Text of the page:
Coronary artery disease in patients with out-of-hospital refractory ventricular fibrillation cardiac arrest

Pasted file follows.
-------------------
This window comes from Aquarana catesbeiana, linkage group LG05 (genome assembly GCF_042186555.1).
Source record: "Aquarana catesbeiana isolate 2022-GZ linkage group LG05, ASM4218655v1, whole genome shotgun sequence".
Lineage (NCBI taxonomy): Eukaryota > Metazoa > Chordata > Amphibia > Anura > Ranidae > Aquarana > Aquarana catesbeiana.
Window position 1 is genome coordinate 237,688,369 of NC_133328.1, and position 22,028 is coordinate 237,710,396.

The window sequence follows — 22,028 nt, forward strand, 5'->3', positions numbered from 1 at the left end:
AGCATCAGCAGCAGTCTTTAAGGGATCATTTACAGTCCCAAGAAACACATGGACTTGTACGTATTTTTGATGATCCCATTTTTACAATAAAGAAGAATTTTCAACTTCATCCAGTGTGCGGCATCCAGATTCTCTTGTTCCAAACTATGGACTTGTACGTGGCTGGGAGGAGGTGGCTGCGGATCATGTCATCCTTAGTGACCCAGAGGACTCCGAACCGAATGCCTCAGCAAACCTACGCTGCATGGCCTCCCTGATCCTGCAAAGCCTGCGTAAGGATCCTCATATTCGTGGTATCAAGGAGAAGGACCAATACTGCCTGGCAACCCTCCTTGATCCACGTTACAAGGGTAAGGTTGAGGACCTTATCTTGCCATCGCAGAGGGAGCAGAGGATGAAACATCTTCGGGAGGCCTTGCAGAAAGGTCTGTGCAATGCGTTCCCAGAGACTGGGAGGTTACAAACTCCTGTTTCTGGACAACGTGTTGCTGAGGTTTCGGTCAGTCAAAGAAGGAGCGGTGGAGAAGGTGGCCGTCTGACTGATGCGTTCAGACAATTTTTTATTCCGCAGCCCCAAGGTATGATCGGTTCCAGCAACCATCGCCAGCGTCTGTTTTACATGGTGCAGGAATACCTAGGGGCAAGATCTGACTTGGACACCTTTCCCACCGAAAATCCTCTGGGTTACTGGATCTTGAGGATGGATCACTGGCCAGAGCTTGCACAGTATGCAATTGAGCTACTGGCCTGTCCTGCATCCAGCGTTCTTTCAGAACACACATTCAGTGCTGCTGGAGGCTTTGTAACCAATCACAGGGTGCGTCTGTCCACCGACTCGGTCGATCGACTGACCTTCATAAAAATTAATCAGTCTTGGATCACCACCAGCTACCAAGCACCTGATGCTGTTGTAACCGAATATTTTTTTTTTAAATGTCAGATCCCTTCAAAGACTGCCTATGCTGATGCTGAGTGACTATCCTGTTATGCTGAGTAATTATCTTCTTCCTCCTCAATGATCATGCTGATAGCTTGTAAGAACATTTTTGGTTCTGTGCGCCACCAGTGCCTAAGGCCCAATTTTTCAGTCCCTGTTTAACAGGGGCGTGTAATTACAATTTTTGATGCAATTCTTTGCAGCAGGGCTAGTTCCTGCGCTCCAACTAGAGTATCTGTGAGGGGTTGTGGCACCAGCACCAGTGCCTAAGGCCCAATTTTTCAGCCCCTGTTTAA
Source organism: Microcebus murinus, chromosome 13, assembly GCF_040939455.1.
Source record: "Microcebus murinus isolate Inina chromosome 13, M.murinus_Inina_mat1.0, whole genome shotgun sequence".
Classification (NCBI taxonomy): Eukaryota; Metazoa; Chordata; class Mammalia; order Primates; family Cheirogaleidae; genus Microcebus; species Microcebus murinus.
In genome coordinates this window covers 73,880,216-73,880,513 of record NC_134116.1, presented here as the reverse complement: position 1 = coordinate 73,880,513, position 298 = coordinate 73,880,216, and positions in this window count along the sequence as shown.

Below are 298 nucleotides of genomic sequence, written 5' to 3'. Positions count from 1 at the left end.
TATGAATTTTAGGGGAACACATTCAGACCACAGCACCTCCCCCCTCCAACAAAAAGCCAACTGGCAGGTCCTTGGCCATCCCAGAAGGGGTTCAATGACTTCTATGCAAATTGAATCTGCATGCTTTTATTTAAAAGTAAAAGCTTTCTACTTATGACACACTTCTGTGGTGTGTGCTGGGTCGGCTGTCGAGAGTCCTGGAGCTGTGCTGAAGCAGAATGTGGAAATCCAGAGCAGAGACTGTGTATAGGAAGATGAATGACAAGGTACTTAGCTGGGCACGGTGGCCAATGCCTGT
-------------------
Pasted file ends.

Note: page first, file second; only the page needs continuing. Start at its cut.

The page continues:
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BACKGROUND: The prevalence of coronary artery disease (CAD) among patients with refractory out-of-hospital (OH) ventricular fibrillation (VF)/ventricular tachycardia (VT) cardiac arrest is unknown. OBJECTIVES: The goal of this study was to describe the prevalence and complexity of CAD and report survival to hospital discharge in patients experiencing refractory VF/VT cardiac arrest treated with a novel protocol of early transport to a cardiac catheterization laboratory (CCL) for extracorporeal life support (ECLS) and revascularization. METHODS: Between December 1, 2015, and December 1, 2016, consecutive adult patients with refractory OH VF/VT cardiac arrest requiring ongoing cardiopulmonary resuscitation were transported by emergency medical services to the CCL. ECLS, coronary angiography, and percutaneous coronary intervention were performed, as appropriate. Functionally favorable survival to hospital discharge (Cerebral Performance Category 1 or 2) was determined. Outcomes in a historical comparison group were also evaluated. RESULTS: Sixty-two (86%) of 72 transported patients met emergency medical services transport criteria. Fifty-five (89%) of the 62 patients met criteria for continuing resuscitation on CCL arrival; 5 had return of spontaneous circulation, 50 received ECLS, and all 55 received coronary angiography. Forty-six (84%) of 55 patients had significant CAD, 35 (64%) of 55 had acute thrombotic lesions, and 46 (84%) of 55 had percutaneous coronary intervention with 2.7 +/- 2.0 stents deployed per patient. The mean SYNTAX score was 29.4 +/- 13.9. Twenty-six (42%) of 62 patients were discharged alive with Cerebral Performance Category 1 or 2 versus 26 (15.3%) of 170 in the historical comparison group (odds ratio: 4.0; 95% confidence interval: 2.08 to 7.7; p < 0.0001). CONCLUSIONS: Complex but treatable CAD was prevalent in patients with refractory OH VF/VT cardiac arrest who also met criteria for continuing resuscitation in the CCL. A systems approach using ECLS and reperfusion seemed to improve functionally favorable survival.
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